5

votes

Processed food is sometimes good, right?

Answered on August 19, 2014
Created May 28, 2012 at 12:56 AM

Sometimes, the easiest way to describe how we eat is to say we eat real, unprocessed food. However, it seems there are processed foods that many of us make use of. For example:

  • Rendered tallow or lard
  • Pressed coconut or olive oil
  • Fermenting dairy
  • Processing whole rice into white rice
  • Fermenting grains

So, is there a better way to say "we eat real, unprocessed food?" Is it only a subset of "processed" that's actually bad? How would we define that subset? To me it seems "bad processing" would be processing that reduces nutrient content and increases reward value and "good processing" makes nutrients more bio-available without increasing reward value. Thoughts?

246ebf68e35743f62e5e187891b9cba0

(21430)

on June 05, 2012
at 01:07 PM

Mike - simple answer, make your own bacon... http://grist.org/food/cure-and-simple-how-to-make-your-own-bacon-and-charcuterie/, and I have friends that make their own yogurt (easier than making bacon at home, which is fairly easy to do).

Medium avatar

(10611)

on June 05, 2012
at 12:59 PM

Transactional eating. What a willing seller puts in front of a willing buyer.

Ae8946707ddebf0f0bfbcfc63276d823

(9402)

on June 05, 2012
at 12:54 PM

And full fat organic yogurt?

Ae8946707ddebf0f0bfbcfc63276d823

(9402)

on June 05, 2012
at 12:54 PM

I'm probably still splitting hairs, but what about bacon? That's one I struggle with.

246ebf68e35743f62e5e187891b9cba0

(21430)

on June 05, 2012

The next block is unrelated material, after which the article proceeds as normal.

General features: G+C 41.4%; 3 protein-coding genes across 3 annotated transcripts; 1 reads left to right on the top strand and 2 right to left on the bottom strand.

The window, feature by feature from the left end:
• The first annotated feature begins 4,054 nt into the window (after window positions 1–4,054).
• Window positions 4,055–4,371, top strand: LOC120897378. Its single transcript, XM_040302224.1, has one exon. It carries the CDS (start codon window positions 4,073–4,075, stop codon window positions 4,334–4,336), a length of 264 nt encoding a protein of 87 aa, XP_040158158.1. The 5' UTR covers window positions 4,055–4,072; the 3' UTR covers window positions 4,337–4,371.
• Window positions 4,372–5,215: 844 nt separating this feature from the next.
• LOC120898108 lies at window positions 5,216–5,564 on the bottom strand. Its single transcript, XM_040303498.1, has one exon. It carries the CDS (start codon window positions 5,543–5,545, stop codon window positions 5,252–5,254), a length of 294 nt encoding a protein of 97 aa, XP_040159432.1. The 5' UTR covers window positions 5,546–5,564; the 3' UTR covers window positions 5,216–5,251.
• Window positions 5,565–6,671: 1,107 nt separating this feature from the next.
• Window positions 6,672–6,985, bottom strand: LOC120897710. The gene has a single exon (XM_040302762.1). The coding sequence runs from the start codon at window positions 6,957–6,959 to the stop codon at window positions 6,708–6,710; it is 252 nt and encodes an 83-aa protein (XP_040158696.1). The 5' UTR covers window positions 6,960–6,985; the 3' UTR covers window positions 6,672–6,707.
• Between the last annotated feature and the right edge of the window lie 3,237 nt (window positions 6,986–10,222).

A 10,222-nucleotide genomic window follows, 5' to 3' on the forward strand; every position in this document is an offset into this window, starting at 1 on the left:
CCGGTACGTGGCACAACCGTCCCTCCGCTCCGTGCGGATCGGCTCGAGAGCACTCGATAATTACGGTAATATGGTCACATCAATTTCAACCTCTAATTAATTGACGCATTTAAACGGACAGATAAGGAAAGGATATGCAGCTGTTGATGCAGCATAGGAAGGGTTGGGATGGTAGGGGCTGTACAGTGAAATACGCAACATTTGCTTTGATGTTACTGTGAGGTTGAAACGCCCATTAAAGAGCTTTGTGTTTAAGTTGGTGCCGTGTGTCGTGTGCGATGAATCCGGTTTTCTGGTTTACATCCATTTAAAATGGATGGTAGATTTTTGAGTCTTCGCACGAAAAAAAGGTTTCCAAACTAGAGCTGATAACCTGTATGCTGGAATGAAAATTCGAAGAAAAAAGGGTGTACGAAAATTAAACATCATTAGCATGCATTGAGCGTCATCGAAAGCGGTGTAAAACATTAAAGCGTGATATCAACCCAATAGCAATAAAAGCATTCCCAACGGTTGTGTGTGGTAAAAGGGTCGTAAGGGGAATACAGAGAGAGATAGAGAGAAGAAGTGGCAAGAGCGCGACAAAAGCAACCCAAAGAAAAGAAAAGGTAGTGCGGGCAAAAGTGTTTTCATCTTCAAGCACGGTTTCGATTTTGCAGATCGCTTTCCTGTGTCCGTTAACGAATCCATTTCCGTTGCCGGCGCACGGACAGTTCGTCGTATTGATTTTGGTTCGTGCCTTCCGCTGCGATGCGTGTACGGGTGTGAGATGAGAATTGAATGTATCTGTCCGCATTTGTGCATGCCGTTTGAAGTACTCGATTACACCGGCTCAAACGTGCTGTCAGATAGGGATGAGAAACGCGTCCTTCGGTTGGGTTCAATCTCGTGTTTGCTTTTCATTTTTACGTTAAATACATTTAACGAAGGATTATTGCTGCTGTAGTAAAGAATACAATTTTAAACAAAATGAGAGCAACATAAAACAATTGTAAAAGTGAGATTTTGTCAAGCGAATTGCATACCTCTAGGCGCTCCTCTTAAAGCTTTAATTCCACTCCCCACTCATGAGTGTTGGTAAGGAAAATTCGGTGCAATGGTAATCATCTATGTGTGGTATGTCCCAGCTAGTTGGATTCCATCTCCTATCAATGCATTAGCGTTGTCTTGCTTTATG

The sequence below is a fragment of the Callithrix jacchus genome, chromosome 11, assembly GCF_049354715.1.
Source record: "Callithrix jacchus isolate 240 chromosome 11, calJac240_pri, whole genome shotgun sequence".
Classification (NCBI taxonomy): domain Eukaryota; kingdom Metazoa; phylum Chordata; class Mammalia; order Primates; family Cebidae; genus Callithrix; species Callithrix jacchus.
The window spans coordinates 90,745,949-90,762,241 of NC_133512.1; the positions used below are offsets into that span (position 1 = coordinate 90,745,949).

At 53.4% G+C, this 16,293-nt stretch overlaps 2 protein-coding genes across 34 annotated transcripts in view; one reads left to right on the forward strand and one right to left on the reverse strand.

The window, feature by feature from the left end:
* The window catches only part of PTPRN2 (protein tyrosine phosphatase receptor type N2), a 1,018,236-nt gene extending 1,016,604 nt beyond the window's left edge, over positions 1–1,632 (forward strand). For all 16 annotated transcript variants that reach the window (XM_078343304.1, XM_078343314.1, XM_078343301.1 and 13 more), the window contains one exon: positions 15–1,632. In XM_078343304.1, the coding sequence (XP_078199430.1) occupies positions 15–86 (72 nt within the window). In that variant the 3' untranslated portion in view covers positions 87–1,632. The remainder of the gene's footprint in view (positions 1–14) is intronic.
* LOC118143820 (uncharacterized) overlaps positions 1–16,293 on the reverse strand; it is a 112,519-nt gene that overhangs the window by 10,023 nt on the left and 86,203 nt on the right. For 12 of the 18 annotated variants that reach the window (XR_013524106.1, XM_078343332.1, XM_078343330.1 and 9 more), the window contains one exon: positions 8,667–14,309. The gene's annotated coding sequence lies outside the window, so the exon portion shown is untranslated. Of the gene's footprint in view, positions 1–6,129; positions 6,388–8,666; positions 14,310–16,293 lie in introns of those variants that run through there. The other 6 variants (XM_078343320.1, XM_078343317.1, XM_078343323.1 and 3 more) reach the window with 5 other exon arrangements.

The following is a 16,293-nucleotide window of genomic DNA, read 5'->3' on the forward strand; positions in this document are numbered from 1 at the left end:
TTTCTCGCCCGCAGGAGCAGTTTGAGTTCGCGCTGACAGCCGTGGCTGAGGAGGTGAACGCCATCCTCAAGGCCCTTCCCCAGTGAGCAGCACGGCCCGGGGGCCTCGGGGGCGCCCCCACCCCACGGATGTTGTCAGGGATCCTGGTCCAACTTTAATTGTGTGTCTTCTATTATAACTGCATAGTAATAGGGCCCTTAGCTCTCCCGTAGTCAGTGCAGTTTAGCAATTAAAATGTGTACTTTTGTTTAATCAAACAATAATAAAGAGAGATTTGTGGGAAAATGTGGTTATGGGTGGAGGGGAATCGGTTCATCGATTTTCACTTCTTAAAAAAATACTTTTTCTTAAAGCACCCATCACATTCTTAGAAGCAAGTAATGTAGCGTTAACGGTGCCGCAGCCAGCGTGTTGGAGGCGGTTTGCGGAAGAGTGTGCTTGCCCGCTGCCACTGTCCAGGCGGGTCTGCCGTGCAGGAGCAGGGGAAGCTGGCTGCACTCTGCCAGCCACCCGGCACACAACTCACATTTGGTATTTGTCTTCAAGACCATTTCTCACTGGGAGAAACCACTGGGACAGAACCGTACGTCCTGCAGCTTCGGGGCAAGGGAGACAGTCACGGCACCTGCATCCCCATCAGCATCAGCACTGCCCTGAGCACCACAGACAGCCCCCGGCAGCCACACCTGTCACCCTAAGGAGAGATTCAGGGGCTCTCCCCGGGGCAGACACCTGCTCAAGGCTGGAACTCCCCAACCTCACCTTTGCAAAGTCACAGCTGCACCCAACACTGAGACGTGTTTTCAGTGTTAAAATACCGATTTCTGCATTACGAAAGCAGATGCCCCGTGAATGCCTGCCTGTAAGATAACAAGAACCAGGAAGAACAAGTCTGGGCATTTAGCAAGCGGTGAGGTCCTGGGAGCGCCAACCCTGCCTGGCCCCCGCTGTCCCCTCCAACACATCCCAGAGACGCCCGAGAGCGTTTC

at 12:51 PM

Muscle meat does not have an ingredients label. As I said above, that's normally my criteria for "Processed Food".

Medium avatar

(10611)

on June 05, 2012
at 12:49 PM

How's this? Manipulation of something you can digest solely to make it rewarding, to both buyer and seller.

32f5749fa6cf7adbeb0b0b031ba82b46

(41747)

on June 05, 2012
at 12:09 PM

Oh yeah, Korion, hacking away at a cow carcass is extensive processing... :) Why even kill an animal, that's processing!

B0fe7b5a9a197cd293978150cbd9055f

(8938)

on June 05, 2012
at 11:16 AM

I guess, but where does one draw the line? Muscle meat is, in a way, processed food.

4b5be253ac1981c690689cab7e4bf06d

(3043)

on May 29, 2012
at 05:47 PM

To make flour, you have to grow wheat, harvest the wheat, dry the wheat, store the wheat, then grind it, mix with sourdough, let it rise, then bake. Yes, I can accomplish this in my own kitchen, but it is a lot of work compared to "Pick Apple. Eat Apple." Grains and Legumes fit the first definition, but not the last.

Ae8946707ddebf0f0bfbcfc63276d823

(9402)

on May 29, 2012
at 04:29 PM

In my opinion, if paleo eating is going to see wider adoption, it has to be done along with the mass producers and the restaurant industry, etc.

Ae8946707ddebf0f0bfbcfc63276d823

(9402)

on May 29, 2012
at 04:28 PM

Thank you. I'll admit I don't love the "factory" process distinction. I'd argue that some things (e.g., tallow rendering) could be done on a mass scale with good ingredients and turn out fine. Fast food too. I think there are more and more quick serve restaurants trying to serve good, real food, and I'm hoping this trend will continue. Same with box/wrapper. I could imagine pemmican made from pastured beef on a large scale and pre-packaged and it could be perfectly healthy.

Ae8946707ddebf0f0bfbcfc63276d823

(9402)

on May 29, 2012
at 04:27 PM

Thanks. I don't love the "factory" process distinction. I'd argue that some things (e.g., tallow rendering) could be done on a mass scale with good ingredients and turn out fine. Fast food too. I think there are more and more quick serve restaurants trying to serve good, real food, and I'm hoping this trend will continue. Same with box/wrapper. I could imagine pemmican made from pastured beef on a large scale and pre-packaged and it could be perfectly healthy.

Ae8946707ddebf0f0bfbcfc63276d823

(9402)

on May 29, 2012
at 04:24 PM